Brian Cantoni has a good writeup of a talk about Semantic XHTML given by Kevin Marks and Tantek Celik. The slides are available online as well. There’s some good stuff in there. Lately I’ve been working a bunch with the idea of mixing in additional information with web content. The ideas become much more interesting with the read-write-web in my opinion. There’s an elegant layered model for moving user content around evolving. The APIs that started out with blogging, like MetaWeblog and Atom, provide a transport mechanism. Semantic XHTML can provide the structure for those posts to turn a blog post into something more, like an address book update or a calendar event. And those two realms can remain distinct. A standard blog post without semantic information remains a valid post, using Semantic XHTML in some cases doesn’t preclude using standard HTML in others. For instance the metadata for a micro-content system could be passed as semantic XHTML in a blog post. Systems used to tend to either require metadata or not allow it at all. New systems, like the del.icio.us bookmarking system, allow for optional metadata and don’t enforce any restrictions on how the info is used.
The term for this free-for-all kind of metadata is currently folksonomy. And like many of the points of interest within the area called social software, it’s simply a reversal of what “common knowledge” computer information management says is an unworkable system. Traditional knowledge said that unstructured metadata for categorization would lead to chaos, you need a strict taxonomy. Del.icio.us has proven that chaos does indeed have it’s uses, even without a taxonomy the system is still very useful. Traditional knowledge says that any public internet resource needs access control and authentication. Wikis (and the Wikipedia in particular) have proven that there are cases where a free-for-all actually increases the rate of production. Even after you factor in time to reverse graffiti and malicious updates. So what are some of the other assumptions that we can attempt to reverse in looking for areas where common knowledge tells us some system is “unworkable”?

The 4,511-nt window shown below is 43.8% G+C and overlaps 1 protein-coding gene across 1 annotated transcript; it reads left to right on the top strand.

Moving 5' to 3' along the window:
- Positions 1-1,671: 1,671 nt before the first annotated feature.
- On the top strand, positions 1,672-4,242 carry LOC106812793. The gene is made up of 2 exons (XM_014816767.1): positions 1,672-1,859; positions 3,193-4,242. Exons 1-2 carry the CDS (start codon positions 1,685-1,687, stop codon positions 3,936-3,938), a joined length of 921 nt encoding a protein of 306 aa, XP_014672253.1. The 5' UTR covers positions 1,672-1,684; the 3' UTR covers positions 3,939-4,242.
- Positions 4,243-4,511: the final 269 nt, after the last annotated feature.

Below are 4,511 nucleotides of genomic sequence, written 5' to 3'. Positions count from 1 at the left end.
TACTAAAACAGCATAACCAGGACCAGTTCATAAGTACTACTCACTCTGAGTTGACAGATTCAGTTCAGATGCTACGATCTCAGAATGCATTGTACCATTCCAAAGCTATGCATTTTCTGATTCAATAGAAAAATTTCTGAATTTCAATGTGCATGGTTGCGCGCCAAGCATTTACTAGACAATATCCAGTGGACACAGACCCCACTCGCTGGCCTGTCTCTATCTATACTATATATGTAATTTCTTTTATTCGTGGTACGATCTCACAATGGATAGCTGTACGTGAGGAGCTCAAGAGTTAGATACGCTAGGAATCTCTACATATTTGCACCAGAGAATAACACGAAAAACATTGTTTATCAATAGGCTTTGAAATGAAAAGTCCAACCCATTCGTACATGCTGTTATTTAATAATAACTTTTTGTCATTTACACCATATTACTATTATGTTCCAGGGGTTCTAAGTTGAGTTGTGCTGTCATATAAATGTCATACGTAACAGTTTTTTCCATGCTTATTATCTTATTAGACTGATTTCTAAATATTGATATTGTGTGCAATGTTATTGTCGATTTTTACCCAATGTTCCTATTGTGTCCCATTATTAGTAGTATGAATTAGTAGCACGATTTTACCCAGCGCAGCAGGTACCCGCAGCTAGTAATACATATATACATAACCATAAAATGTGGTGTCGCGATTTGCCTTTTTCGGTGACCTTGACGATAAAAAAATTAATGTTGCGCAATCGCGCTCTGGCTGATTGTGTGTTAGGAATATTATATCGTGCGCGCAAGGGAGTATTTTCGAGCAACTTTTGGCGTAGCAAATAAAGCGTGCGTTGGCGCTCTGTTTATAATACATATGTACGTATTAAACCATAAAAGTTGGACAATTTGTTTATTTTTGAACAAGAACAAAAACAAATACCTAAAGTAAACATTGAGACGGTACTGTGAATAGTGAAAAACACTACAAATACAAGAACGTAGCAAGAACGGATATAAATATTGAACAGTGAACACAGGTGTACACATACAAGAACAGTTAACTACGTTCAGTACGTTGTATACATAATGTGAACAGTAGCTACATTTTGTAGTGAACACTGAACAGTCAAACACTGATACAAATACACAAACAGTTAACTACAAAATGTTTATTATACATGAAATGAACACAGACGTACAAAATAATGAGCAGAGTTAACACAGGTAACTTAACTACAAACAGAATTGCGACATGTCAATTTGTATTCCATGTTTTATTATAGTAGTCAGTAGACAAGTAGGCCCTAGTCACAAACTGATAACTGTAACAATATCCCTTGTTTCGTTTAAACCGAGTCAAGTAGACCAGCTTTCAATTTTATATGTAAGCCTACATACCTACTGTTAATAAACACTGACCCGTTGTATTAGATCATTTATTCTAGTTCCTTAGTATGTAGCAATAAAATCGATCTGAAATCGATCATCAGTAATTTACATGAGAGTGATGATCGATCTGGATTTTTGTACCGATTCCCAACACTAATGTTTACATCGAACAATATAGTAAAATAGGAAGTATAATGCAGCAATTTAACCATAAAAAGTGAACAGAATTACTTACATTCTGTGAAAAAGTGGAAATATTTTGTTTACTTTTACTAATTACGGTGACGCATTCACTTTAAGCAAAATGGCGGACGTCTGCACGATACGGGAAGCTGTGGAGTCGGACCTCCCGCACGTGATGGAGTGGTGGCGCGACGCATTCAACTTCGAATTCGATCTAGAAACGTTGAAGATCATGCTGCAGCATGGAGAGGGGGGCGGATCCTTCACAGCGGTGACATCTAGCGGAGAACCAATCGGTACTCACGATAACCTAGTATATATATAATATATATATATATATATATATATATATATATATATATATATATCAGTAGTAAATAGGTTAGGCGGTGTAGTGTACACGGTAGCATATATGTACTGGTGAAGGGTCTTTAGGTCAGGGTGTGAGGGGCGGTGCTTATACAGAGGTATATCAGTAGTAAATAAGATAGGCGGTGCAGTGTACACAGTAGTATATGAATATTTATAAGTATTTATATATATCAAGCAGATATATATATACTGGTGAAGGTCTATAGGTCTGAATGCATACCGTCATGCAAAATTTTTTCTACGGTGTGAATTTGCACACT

Well, how about the application interfaces themselves? Traditional system architecture says that in order to build an application you need a set of cooperating APIs, and that accessing remote resources requires something like SOAP/WSDL or CORBA in order to provide a description of the interface and introspection and versioning. But there’s been a lot of resistence to this view of the network, such as the RESTian response to web services. Most recently the JotSpot tool seems to have embraced the idea also. Applications aren’t bits of binary code linking together local libraries into a strict framework of classes and objects, they’re transformations and pointers linking togther and unifiying resources out on the web. It’s a completely different take on the control vs. flexibility tradeoff than is normally taken. Don’t errect a strict barrier arround your application to isolate it from the world. Provide every affordance and convenience to allow data in any form to contribute. I personally expect a lot more work in this direction over the next couple of months. It just logically lays in line with a series of movements that have been taking shape and gaining momentum for at least a year.